On May 10, 1865, Union troops captured Jefferson Davis in Georgia. By then, most Confederate troops had laid down their arms and accepted the amnesty terms offered by President Abraham Lincoln.

But there were a few die-hards, like the notorious “Bushwhacker” William Quantrill, who kept up a guerrilla-style fight.

On May 10, 1865, Quantrill was ambushed by Union troops in Kentucky and fatally wounded. He lingered for almost a month before he finally died on June 6. 

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Related reading…

March 28, 2015

“England’s green and pleasant land”


If you’re not British, you may only be vaguely aware of the song “Jerusalem.” But the tune and lyrics are very familiar to the people of England.

It is England’s unofficial national anthem, like “God Bless America” is in the United States.

Some Brits have urged that “Jerusalem” be made the official national anthem of England.

The song was first performed on March 28, 1916, during World War I, at a patriotic “Fight for Right” concert at Queen’s Hall in London.

Its melody was composed that year by Sir Hubert Parry, one of England’s most famous composers.

The lyrics are more than a century older than the music.

They come from the preface English poet and artist William Blake wrote for his epic poem Milton, which was first published in late 1810 or early 1811.

The first two paragraphs of Blake’s preface are an obtuse rant that criticizes, among other things, the “Hirelings in the Camp, the Court, & the University: who would if they could for ever depress Mental & prolong Corporeal War.”

The second part of the preface, written in verse, are the words used as the lyrics for the song “Jerusalem”:

“And did those feet in ancient time
Walk upon England’s mountains green?
And was the holy Lamb of God
On England’s pleasant pastures seen?

And did the Countenance Divine
Shine forth upon our clouded hills?
And was Jerusalem builded here
Among these dark satanic mills?

Bring me my bow of burning gold;
Bring me my arrows of desire;
Bring me my spear; O clouds, unfold!

Bring me my chariot of fire!

I will not cease from mental fight,
Nor shall my sword sleep in my hand,
Till we have built Jerusalem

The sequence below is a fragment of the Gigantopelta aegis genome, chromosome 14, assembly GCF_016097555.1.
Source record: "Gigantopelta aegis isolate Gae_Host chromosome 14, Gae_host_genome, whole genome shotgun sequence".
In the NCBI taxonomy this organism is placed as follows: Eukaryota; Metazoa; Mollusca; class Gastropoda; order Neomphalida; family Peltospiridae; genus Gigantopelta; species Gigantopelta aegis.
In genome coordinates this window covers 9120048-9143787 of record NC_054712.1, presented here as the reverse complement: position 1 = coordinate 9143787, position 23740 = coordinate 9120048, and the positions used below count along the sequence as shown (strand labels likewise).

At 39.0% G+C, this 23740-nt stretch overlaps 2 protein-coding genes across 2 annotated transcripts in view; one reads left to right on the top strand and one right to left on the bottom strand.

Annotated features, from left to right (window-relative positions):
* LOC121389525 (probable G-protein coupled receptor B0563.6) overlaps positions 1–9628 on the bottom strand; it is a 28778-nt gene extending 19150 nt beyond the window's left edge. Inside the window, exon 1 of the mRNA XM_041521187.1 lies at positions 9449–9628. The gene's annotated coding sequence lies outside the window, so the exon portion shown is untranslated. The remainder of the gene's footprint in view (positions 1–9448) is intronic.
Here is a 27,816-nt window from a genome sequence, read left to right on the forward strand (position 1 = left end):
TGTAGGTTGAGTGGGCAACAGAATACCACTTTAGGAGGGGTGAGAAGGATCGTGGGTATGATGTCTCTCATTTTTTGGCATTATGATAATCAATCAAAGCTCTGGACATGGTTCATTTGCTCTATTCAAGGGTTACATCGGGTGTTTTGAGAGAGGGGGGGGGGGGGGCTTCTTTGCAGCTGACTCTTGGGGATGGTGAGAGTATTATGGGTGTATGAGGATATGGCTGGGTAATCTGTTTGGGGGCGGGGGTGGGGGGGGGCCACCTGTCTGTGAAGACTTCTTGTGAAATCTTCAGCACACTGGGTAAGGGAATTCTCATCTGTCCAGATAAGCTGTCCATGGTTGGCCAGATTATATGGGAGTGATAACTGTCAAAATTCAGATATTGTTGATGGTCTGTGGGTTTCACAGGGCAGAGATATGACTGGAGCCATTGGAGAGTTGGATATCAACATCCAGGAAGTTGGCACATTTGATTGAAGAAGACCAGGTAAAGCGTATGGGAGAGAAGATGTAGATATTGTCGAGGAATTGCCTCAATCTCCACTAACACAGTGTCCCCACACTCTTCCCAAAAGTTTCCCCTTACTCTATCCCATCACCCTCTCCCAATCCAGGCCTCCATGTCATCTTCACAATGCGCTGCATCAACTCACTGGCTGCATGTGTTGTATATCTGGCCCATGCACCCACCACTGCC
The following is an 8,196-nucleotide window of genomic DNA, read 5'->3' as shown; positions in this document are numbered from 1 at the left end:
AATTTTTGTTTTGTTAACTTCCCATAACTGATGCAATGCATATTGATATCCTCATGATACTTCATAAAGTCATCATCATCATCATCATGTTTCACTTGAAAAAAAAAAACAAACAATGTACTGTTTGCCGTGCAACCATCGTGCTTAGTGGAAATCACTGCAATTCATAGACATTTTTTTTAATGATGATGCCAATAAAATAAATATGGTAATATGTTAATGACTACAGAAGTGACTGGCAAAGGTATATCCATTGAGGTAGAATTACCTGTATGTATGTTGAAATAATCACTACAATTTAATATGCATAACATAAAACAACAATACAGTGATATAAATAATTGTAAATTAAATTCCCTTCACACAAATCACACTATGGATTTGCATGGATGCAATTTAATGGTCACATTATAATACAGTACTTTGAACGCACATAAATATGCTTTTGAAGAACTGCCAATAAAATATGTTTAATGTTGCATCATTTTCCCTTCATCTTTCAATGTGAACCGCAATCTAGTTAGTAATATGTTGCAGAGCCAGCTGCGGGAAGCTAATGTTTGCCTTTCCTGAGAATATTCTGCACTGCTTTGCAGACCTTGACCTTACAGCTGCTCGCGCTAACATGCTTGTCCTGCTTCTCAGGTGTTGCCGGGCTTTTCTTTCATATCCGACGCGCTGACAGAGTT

In England’s green and pleasant land.”

The first and last lines of the song are widely known and often quoted, as is the phrase “dark satanic mills” — a poetic expression of Blake’s opinion about the smoke-belching, labor-abusing factories of the Industrial Revolution.

The song also helped popularize the phrase “chariot of fire”, which Blake took from the King James Version of the Bible.

The idea of using Blake’s verses from the preface to Milton as song lyrics was suggested to Parry by English Poet Laureate Robert Seymour Bridges.

Bridges envisioned the song as a moving piece of musical propaganda, part of the patriotic, pro-war “Fight for Right” movement designed to help revive public support for Britain’s involvement in World War I. 

Hubert Parry had a somewhat different vision for how his song would be remembered.

His wife, Elizabeth, was involved in the women’s suffrage movement and he strongly supported giving women the right to vote.

With Hubert’s blessing, the song was adopted as an inspirational anthem by British women’s suffrage groups, who won their fight for women’s voting rights in 1918.

On March 13, 1918, Parry staged a highly visible performance of his song at London's Albert Hall to celebrate the culmination of the “Votes for Women” campaign.

Later, “Jerusalem” became a general, patriotic British anthem.

And, although it is not technically a Christian hymn, it is often sung as one at many churches in England.

For decades, “Jerusalem” has also been sung by audiences at the end of the “Last Night of the Proms,” the final concert in the series of annual “Henry Wood Promenade Concerts” presented by the BBC.

The song is also frequently sung at cricket and rugby games, like the “Star-Spangled Banner” is sung at American baseball games.

In recent years it has become popular with environmentalists for the lyrics invoking the ideal of a “green and pleasant land.”

It’s also said to have been a favorite of an earlier brand of nature lovers in the so-called “Naturist Movement” (i.e., nudists), due to a legend that a visitor to William Blake’s home once found him and his wife sunning themselves nude in their garden.

Hundreds of recordings of “Jerusalem” have been made over the decades. Many have been posted on YouTube.

My personal favorite is the version by Billy Bragg, on his 1990 album, The Internationale.

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Related reading and listening…